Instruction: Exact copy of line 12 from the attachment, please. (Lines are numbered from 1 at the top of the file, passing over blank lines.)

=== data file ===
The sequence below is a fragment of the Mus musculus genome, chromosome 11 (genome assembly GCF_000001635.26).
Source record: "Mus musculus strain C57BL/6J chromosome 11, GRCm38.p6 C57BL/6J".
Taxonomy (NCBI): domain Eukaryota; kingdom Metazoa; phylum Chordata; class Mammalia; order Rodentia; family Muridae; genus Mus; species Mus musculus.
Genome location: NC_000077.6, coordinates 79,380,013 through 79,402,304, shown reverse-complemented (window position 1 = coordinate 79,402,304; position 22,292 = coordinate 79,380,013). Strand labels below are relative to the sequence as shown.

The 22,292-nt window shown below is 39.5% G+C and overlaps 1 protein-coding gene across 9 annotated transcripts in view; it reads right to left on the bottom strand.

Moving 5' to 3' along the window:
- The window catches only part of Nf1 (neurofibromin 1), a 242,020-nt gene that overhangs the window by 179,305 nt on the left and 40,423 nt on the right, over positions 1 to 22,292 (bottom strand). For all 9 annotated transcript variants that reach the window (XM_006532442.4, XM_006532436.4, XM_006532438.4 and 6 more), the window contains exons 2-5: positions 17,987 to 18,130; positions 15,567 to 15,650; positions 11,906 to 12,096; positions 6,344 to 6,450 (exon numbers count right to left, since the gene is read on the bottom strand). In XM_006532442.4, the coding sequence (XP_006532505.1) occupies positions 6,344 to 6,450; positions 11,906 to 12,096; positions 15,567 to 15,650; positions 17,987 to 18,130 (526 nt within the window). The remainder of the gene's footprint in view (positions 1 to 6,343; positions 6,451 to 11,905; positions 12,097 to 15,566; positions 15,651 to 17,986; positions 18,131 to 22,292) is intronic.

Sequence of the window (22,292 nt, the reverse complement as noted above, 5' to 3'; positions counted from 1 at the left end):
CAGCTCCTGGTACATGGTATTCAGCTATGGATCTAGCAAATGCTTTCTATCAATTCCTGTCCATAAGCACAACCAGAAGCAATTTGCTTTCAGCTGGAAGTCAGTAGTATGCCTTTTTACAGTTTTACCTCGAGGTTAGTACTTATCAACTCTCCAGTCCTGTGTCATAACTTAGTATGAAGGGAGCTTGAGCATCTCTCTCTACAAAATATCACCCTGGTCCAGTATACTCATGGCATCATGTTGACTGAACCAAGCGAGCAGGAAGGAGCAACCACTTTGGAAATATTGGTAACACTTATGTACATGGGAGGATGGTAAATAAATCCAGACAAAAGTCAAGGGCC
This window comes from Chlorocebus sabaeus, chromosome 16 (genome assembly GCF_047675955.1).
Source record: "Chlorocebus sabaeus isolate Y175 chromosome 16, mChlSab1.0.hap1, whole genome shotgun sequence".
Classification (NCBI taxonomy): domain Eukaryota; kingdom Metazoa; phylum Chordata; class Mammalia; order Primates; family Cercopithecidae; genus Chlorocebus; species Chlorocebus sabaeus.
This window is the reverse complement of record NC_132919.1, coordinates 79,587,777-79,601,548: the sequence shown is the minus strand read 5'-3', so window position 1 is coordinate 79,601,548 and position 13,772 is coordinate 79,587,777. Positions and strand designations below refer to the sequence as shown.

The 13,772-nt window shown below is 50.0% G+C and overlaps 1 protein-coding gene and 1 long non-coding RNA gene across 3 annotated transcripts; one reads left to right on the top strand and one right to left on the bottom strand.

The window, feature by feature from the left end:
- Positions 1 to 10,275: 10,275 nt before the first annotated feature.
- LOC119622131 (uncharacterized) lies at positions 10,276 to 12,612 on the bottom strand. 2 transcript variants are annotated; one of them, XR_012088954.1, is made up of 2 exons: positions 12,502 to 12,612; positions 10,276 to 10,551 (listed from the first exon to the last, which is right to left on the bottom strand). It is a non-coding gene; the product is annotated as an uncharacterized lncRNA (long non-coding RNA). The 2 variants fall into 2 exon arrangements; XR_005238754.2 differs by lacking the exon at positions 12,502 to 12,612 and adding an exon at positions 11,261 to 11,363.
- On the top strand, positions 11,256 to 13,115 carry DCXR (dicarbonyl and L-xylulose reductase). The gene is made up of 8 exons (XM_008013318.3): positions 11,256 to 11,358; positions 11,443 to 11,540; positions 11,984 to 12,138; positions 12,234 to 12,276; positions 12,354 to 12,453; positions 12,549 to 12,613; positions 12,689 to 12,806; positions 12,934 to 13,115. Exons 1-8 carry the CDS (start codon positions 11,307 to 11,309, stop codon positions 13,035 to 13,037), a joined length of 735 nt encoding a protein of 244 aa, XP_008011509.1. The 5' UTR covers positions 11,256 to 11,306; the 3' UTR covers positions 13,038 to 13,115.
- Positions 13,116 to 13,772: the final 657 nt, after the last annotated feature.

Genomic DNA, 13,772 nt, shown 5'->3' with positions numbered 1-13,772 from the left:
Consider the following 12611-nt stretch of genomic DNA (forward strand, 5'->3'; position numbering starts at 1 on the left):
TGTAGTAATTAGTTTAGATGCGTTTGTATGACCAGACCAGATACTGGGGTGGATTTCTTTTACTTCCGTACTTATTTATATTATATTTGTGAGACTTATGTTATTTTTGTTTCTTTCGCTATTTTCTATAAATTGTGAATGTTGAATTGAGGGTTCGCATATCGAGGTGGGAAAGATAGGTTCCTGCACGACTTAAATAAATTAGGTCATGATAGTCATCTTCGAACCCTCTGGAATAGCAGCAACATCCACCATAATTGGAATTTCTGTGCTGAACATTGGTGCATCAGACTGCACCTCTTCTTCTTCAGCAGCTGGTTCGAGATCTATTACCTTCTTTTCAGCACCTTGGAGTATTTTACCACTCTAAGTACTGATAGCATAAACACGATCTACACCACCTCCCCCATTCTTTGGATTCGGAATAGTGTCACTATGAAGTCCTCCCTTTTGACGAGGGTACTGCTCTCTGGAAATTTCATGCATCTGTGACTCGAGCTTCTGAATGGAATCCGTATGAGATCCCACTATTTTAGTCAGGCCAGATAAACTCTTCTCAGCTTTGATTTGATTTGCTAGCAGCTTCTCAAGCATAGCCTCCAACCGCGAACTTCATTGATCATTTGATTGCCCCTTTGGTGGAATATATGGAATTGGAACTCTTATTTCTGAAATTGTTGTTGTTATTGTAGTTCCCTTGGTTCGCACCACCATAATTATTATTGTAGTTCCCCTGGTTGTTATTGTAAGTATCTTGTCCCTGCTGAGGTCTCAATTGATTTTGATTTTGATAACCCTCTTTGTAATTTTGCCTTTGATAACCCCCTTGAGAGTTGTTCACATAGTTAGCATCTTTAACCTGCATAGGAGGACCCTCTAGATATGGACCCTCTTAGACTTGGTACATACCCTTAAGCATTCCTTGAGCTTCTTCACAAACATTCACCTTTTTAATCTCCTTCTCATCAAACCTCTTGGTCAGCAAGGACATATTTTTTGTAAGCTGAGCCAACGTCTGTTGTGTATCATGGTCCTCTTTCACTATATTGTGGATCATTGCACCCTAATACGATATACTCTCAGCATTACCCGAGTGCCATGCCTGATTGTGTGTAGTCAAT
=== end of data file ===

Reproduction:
Classification (NCBI taxonomy): domain Eukaryota; kingdom Metazoa; phylum Chordata; class Mammalia; order Primates; family Cercopithecidae; genus Chlorocebus; species Chlorocebus sabaeus.